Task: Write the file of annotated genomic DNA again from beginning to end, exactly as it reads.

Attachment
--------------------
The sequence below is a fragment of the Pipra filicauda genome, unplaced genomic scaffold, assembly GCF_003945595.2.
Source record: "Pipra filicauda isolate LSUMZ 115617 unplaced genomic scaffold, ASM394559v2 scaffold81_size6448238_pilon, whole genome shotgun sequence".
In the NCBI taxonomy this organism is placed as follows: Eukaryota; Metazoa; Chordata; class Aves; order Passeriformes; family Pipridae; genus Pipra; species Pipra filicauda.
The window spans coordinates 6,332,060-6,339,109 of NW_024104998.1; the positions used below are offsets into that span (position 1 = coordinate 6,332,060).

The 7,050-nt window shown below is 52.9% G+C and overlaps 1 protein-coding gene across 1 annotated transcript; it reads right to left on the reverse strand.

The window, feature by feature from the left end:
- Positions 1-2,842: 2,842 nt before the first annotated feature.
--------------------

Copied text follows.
The sequence below is a fragment of the Pipra filicauda genome, unplaced genomic scaffold, assembly GCF_003945595.2.
Source record: "Pipra filicauda isolate LSUMZ 115617 unplaced genomic scaffold, ASM394559v2 scaffold81_size6448238_pilon, whole genome shotgun sequence".
In the NCBI taxonomy this organism is placed as follows: Eukaryota; Metazoa; Chordata; class Aves; order Passeriformes; family Pipridae; genus Pipra; species Pipra filicauda.
The window spans coordinates 6,332,060-6,339,109 of NW_024104998.1; the positions used below are offsets into that span (position 1 = coordinate 6,332,060).

The 7,050-nt window shown below is 52.9% G+C and overlaps 1 protein-coding gene across 1 annotated transcript; it reads right to left on the reverse strand.

The window, feature by feature from the left end:
- Positions 1-2,842: 2,842 nt before the first annotated feature.